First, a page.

A pet is a member of our family. You come home from a long day of work, and you find your loved one acting different. Sometimes there are clues to illness and sometimes the situation is abrupt and immediate. What do you do?

Animals, including pets, are driven by an instinct to hide their ailments. This instinct helps ward off luring predators. This means your pets instincts are often being overridden if they are showing signs of being unwell. No one knows your pet better than you do. Generally speaking, we will be concerned if you are concerned because somethings has caused your pet to sway from his or her natural characteristics.

Some situations are more critical than others. We are happy to help you navigate your concerns, but there are some situations which always warrant a visit to the emergency hospital:

Trauma

Any situation when your pet is actively bleeding, has exposed tissue, and/or is experiencing pain.

Examples include animal fights, being struck by a car, and falling from heights.

Toxicities

We have all the potential for our pets to ingest something toxic. This happens all the time. It is important to tell your veterinarian even if the potential exposure is small. We will always advise you to contact ASPCA Pet Poison Control at (888) 426-4435 in a toxicity case. Also, very few toxicities can be tested in-house. It is always important to be honest about potential or actual toxin exposures.

Examples include chocolate, medications, slug bait, rat bait, compost, marijuana, anti-freeze, lilies, and illicit substances.

Difficulty Breathing

Respiratory cases are almost always critical. They require immediate medical attention. Inform your veterinarian if your pet has a diagnosed cardiac or respiratory condition.

Difficulty Urinating in Male Cats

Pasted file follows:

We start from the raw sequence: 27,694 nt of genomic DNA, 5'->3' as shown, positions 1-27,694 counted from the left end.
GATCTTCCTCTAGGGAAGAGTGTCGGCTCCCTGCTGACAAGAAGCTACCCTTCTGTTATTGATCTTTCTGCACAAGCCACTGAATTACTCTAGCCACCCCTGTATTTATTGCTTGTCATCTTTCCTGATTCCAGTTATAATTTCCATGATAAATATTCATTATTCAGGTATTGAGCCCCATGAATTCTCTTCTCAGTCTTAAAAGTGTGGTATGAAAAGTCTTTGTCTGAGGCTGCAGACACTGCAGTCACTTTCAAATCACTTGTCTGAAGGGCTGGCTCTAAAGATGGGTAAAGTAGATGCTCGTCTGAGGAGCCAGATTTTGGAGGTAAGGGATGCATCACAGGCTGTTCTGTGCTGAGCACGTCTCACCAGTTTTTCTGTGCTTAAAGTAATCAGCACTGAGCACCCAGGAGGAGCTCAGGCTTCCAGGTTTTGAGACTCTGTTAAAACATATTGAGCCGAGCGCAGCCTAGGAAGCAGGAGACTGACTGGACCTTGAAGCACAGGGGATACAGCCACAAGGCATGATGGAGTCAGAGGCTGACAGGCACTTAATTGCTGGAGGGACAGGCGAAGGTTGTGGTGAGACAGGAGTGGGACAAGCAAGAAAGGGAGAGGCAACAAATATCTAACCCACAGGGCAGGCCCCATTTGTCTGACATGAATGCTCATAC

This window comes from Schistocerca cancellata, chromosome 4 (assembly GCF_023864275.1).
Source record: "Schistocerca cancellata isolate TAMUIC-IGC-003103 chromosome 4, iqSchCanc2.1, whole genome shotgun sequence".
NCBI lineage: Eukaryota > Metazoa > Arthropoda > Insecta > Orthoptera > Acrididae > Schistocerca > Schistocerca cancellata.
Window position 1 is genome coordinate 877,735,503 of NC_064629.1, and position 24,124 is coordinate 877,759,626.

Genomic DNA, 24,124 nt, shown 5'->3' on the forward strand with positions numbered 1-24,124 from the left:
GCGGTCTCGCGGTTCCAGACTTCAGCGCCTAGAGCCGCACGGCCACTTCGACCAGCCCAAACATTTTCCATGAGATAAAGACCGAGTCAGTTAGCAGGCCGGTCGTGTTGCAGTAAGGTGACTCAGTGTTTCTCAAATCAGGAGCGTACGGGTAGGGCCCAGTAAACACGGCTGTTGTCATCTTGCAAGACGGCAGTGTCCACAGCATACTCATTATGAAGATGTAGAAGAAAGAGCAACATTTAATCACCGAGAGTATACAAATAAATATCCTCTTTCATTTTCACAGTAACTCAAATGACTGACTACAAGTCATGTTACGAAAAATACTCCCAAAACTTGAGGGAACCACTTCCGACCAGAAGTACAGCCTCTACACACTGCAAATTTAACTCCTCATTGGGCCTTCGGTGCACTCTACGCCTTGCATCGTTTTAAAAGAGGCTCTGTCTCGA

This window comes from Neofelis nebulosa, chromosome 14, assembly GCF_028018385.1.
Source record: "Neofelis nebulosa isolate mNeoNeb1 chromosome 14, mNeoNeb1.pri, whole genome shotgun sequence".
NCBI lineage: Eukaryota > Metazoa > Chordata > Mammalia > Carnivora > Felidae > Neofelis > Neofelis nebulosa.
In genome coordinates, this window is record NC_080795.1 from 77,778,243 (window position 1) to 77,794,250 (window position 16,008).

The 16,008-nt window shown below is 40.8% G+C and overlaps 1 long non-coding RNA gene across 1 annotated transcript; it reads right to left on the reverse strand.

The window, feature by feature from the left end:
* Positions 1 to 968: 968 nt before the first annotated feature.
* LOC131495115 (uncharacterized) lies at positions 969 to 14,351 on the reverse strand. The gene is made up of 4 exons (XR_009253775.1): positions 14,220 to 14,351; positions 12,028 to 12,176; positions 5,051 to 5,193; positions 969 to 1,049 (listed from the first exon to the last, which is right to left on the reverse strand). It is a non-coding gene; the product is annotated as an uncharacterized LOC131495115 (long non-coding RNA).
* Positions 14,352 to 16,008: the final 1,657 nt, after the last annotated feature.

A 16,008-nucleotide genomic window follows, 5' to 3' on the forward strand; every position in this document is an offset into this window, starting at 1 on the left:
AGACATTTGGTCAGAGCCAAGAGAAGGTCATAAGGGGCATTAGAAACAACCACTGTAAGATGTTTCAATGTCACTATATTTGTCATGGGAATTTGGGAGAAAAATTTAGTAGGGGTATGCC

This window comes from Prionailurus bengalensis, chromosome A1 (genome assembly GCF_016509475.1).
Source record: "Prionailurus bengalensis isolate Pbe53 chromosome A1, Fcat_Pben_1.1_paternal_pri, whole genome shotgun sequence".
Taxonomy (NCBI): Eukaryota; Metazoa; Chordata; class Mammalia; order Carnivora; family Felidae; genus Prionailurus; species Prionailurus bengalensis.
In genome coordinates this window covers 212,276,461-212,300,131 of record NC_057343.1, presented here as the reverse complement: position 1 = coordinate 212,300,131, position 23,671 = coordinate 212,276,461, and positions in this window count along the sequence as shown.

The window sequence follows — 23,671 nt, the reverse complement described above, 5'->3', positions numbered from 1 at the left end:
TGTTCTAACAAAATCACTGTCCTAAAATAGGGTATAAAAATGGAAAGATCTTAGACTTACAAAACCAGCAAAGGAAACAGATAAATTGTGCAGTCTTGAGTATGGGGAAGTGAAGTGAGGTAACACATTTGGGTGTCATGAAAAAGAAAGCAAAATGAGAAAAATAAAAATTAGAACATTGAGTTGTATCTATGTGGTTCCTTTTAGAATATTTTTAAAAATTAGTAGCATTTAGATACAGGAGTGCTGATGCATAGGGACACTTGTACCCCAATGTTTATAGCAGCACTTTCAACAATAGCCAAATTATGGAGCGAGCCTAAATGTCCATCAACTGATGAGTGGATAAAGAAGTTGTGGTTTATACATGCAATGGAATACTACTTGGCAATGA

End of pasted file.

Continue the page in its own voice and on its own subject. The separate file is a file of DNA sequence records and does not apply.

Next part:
Your cat will need to be examined as soon as possible if he is exhibiting signs of a urinary problem. Male cat are particularly susceptible to life threatening urinary conditions.

Fast Swelling of Body (any part)

Any pet experiencing rapid swelling on any part of the body should be seen immediately. Some situations are rapidly treatable. Some conditions are severe and life threatening.

Excessive Salivation, Difficulty Swallowing, and/or Retching

These symptoms are always emergent and may relate to one of the previously discussed situations. Retching is when your pet is trying to vomit (both sounds and abdominal movements) with producing anything. Retching is a sign of a very critical situation, particularly in large dogs.

Seizures

You should always contact a veterinarian when your pet has a seizure. Seizures in cats and new seizures in dogs are always considered an emergency. Seizures can be caused by a number of things ranging from toxicities to abnormal organ chemistries to congenital problems.
Some dogs are known epileptics, but seizures are always abnormal. You may have established a plan for your epileptic dog with your family veterinarian. Contact your family veterinarian if you epileptic dog has a new seizure, and we are always here to help you afterhours.

Fainting and/or Collapsing

These symptoms are often caused by more than meets the eye. Conditions causing fainting or collapse are usually very serious. These conditions almost always require immediate intervention.

Heat Stroke

Pets left in areas where they cannot get away from excessive heat leads to some very serious problems. Any pet left in a hot car or obese/senior pets left in the sun without water can experience heat stroke. The treatment ranges in aggressive approach depending on how long your pet is exposed to these conditions.

This is not an exhaustive list of thing requiring urgent care. The most important thing to remember is you have the right to be concerned about your pet under any circumstance. No one knows your furry loved one like you do. A phone call and a trip to the veterinarian can save your pet’s life. #AECprevents